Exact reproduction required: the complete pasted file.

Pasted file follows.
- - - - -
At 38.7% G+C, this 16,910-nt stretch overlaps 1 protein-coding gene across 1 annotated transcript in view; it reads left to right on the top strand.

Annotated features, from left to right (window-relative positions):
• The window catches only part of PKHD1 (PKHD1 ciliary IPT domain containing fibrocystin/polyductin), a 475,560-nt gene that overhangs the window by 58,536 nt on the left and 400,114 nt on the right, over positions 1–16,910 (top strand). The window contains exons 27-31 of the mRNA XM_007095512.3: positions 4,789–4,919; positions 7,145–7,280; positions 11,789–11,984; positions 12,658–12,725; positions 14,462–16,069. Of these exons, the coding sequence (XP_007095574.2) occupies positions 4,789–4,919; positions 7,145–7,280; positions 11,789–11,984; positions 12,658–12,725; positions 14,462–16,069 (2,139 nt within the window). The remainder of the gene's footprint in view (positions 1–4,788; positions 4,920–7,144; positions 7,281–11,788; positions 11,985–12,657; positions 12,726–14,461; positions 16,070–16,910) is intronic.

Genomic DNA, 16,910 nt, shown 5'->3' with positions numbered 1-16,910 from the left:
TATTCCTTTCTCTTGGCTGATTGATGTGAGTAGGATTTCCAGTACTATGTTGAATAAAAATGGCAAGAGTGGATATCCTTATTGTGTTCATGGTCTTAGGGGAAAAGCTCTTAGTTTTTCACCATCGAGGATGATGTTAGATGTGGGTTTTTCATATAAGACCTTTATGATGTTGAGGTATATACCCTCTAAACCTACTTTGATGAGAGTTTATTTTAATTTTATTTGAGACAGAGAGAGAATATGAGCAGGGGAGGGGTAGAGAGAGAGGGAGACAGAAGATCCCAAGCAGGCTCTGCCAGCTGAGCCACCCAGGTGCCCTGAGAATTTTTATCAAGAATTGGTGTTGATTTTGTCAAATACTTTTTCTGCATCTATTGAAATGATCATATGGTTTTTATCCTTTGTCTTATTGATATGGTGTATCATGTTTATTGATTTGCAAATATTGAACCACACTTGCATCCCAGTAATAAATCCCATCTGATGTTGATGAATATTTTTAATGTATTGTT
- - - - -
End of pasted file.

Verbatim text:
At 38.7% G+C, this 16,910-nt stretch overlaps 1 protein-coding gene across 1 annotated transcript in view; it reads left to right on the top strand.

Annotated features, from left to right (window-relative positions):
• The window catches only part of PKHD1 (PKHD1 ciliary IPT domain containing fibrocystin/polyductin), a 475,560-nt gene that overhangs the window by 58,536 nt on the left and 400,114 nt on the right, over positions 1–16,910 (top strand). The window contains exons 27-31 of the mRNA XM_007095512.3: positions 4,789–4,919; positions 7,145–7,280; positions 11,789–11,984; positions 12,658–12,725; positions 14,462–16,069. Of these exons, the coding sequence (XP_007095574.2) occupies positions 4,789–4,919; positions 7,145–7,280; positions 11,789–11,984; positions 12,658–12,725; positions 14,462–16,069 (2,139 nt within the window). The remainder of the gene's footprint in view (positions 1–4,788; positions 4,920–7,144; positions 7,281–11,788; positions 11,985–12,657; positions 12,726–14,461; positions 16,070–16,910) is intronic.

Genomic DNA, 16,910 nt, shown 5'->3' with positions numbered 1-16,910 from the left:
TATTCCTTTCTCTTGGCTGATTGATGTGAGTAGGATTTCCAGTACTATGTTGAATAAAAATGGCAAGAGTGGATATCCTTATTGTGTTCATGGTCTTAGGGGAAAAGCTCTTAGTTTTTCACCATCGAGGATGATGTTAGATGTGGGTTTTTCATATAAGACCTTTATGATGTTGAGGTATATACCCTCTAAACCTACTTTGATGAGAGTTTATTTTAATTTTATTTGAGACAGAGAGAGAATATGAGCAGGGGAGGGGTAGAGAGAGAGGGAGACAGAAGATCCCAAGCAGGCTCTGCCAGCTGAGCCACCCAGGTGCCCTGAGAATTTTTATCAAGAATTGGTGTTGATTTTGTCAAATACTTTTTCTGCATCTATTGAAATGATCATATGGTTTTTATCCTTTGTCTTATTGATATGGTGTATCATGTTTATTGATTTGCAAATATTGAACCACACTTGCATCCCAGTAATAAATCCCATCTGATGTTGATGAATATTTTTAATGTATTGTT